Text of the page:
Eigenmodes of the Lorentz model. a Dispersion of the two polaritonic branches from the Lorentz model in Eq. (3), for ω c = 0.5ω 0 and γ L = 0 (thin blue lines), 0.5ω 0 (solid cyan lines), ω 0 (dash-dotted green lines), 1.5ω 0 (dashed magenta lines) and 2ω 0 (dotted red lines). The transition between the strong coupling regime presenting an anticrossing (blue and cyan lines) and the weak one in which the polaritonic modes cross (magenta and red lines), with the green line at the edge between the two, is cleary visible. b Trajectories drawn by the eigenfrequencies in the complex plane, at resonance ck = ω 0, when varying γ L. Coloured squares, triangles, dots, diamonds and circles mark the increasing values of γ L used in a

In Fig. 2a we plot the number of virtual photons N k in the resonant mode ck = ω 0 as a function of the light–matter coupling strength ω c. We recognise the expected, initially quadratic dependency over the coupling coefficient ω c 1. Different lines relate to different values of γ L ranging from 0 (thin blue line) to γ max (dotted red line). We see that, while losses do have a clear effect upon N k , even in the case of an overdamped oscillator the virtual photon population is only diminished by roughly 25% when compared with the nondissipative case.

Fig. 2
figure2

Virtual photons in the resonant Lorentz model. a Number of photons in the resonant mode ck = ω 0 as a function of the coupling for γ L = 0 (thin blue line), 0.5ω 0 (solid cyan line), ω 0 (dash-dotted green line), 1.5ω 0 (dashed magenta line) and 2ω 0 (dotted red line), that is the maximal physical value for the model we are considering. We see that going from the undamped to the overdamped regime, the number of virtual photons only diminishes of roughly the 25%. b Trajectory drawn by the eigenfrequencies in the complex plane, for ck = ω 0 and γ L = ω 0, while varying ω c. The black symbols in a, b correspond to the same values of ω c. No visible discontinuity is present in the virtual photon population passing from the weak to the strong coupling regime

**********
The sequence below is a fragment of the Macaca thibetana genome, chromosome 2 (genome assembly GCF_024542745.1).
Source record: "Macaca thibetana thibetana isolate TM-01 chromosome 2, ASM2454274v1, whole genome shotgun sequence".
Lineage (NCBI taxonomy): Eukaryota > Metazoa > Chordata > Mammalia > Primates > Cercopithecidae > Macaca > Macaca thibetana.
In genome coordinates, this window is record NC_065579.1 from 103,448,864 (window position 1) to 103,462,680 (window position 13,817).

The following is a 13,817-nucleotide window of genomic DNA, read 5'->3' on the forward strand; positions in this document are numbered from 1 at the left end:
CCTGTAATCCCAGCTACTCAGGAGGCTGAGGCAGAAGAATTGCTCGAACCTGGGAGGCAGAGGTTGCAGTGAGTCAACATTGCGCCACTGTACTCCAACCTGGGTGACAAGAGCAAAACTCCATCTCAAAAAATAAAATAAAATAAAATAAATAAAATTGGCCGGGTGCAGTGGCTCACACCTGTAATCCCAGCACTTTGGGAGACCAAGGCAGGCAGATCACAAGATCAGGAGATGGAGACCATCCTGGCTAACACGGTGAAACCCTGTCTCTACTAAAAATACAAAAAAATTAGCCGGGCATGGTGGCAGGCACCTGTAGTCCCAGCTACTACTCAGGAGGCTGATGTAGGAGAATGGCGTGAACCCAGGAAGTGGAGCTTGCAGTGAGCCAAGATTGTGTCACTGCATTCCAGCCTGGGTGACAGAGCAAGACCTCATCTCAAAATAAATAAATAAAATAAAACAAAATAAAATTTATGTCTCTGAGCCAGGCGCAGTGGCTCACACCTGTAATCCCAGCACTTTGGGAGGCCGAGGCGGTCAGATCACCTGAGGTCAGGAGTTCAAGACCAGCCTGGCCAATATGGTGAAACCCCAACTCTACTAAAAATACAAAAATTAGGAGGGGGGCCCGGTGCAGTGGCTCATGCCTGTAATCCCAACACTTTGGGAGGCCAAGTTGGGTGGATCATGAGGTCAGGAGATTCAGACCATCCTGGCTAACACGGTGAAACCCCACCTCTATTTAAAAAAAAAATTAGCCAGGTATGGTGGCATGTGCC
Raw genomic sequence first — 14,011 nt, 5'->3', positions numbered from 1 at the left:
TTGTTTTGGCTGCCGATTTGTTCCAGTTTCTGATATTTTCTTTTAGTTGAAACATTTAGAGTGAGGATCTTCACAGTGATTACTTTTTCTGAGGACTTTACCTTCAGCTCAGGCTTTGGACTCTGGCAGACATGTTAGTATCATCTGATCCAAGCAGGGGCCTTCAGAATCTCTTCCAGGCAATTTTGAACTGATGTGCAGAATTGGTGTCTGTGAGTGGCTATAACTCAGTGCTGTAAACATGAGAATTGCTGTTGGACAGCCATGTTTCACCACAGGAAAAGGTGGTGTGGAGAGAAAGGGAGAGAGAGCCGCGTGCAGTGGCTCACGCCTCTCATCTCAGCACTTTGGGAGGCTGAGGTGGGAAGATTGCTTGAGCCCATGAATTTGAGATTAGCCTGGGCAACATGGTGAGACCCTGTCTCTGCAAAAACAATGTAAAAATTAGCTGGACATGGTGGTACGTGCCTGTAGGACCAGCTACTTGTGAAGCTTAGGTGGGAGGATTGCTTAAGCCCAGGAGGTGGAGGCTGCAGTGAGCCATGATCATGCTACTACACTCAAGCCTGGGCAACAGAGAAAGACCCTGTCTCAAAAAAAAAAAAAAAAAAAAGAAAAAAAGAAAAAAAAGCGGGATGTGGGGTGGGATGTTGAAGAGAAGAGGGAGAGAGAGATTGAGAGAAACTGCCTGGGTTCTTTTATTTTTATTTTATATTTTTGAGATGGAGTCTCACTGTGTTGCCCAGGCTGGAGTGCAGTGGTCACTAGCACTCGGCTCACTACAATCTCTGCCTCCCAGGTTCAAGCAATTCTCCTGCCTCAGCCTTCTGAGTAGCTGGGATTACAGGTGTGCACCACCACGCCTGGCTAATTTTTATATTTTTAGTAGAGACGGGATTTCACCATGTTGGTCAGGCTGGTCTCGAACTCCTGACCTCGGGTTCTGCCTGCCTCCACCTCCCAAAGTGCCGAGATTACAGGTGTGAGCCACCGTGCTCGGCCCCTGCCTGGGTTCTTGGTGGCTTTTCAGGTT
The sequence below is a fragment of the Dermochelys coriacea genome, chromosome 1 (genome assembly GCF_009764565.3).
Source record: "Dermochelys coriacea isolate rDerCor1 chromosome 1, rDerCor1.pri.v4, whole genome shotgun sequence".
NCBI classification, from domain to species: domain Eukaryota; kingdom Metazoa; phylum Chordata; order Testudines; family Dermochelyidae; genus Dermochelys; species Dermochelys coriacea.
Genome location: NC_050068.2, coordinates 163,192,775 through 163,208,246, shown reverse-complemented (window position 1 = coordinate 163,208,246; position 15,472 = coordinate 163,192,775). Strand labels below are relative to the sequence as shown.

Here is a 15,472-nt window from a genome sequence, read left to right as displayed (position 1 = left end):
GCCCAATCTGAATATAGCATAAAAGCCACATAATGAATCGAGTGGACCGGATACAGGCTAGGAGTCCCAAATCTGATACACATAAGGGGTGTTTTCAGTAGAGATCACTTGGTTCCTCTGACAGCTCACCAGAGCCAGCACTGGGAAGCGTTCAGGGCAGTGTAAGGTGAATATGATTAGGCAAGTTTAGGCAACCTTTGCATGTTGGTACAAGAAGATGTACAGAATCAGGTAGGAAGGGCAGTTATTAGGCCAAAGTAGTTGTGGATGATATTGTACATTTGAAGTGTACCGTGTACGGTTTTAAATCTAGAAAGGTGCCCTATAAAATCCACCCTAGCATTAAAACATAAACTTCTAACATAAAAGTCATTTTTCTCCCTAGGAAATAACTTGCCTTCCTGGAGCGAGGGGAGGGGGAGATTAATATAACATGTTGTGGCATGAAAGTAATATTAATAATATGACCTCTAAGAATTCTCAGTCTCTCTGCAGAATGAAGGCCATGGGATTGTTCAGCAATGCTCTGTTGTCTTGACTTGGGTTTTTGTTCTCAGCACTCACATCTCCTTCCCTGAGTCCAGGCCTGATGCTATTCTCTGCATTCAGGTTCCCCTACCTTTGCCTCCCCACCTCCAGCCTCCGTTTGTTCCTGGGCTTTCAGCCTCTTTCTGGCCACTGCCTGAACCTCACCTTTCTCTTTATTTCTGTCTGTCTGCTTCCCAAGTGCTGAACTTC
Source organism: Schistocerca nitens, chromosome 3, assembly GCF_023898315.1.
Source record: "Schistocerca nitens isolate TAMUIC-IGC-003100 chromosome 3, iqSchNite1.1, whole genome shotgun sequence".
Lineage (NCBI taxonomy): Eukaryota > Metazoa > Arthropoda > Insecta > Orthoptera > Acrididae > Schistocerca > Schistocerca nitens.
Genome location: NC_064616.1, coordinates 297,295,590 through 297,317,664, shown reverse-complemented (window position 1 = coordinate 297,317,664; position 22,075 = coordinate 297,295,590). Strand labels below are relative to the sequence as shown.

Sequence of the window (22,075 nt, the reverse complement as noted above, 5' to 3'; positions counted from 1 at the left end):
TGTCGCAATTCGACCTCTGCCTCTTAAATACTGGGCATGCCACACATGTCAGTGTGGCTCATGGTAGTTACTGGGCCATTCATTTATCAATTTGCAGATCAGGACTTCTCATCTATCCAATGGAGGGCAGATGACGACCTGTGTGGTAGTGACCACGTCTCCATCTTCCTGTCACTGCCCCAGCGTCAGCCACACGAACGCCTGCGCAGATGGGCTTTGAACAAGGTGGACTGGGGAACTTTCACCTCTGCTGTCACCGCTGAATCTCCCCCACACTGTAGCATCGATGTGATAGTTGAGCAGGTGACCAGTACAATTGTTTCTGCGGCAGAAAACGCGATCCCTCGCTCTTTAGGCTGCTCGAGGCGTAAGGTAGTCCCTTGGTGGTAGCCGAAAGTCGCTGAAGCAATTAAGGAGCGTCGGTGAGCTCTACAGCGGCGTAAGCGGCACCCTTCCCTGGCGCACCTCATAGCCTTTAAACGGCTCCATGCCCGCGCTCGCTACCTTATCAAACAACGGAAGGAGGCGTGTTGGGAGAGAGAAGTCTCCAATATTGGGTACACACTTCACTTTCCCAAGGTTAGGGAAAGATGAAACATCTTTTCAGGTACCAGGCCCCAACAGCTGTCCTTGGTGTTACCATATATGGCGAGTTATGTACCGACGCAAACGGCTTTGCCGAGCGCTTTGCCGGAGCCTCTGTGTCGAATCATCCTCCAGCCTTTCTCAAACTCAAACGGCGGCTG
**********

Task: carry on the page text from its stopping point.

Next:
The results in the case in which also a photonic linewidth γ P is present, obtained from the general approach developed in the Supplementary Note 4, can be found in the Supplementary Fig. 1. Those results show that also in this more general case our conclusions remain valid. A sizeable virtual photon population in fact remains, reduced at most by 50% when γ L = γ P = γ max and the light and matter resonances are both overdamped. Moreover from Supplementary Fig. 1 we can see that in the considered parameter range N k essentially depends on the total linewidth γ L + γ P. The results in Fig. 2a thus generalise to this more general case if one considers the total linewidth instead that the matter one.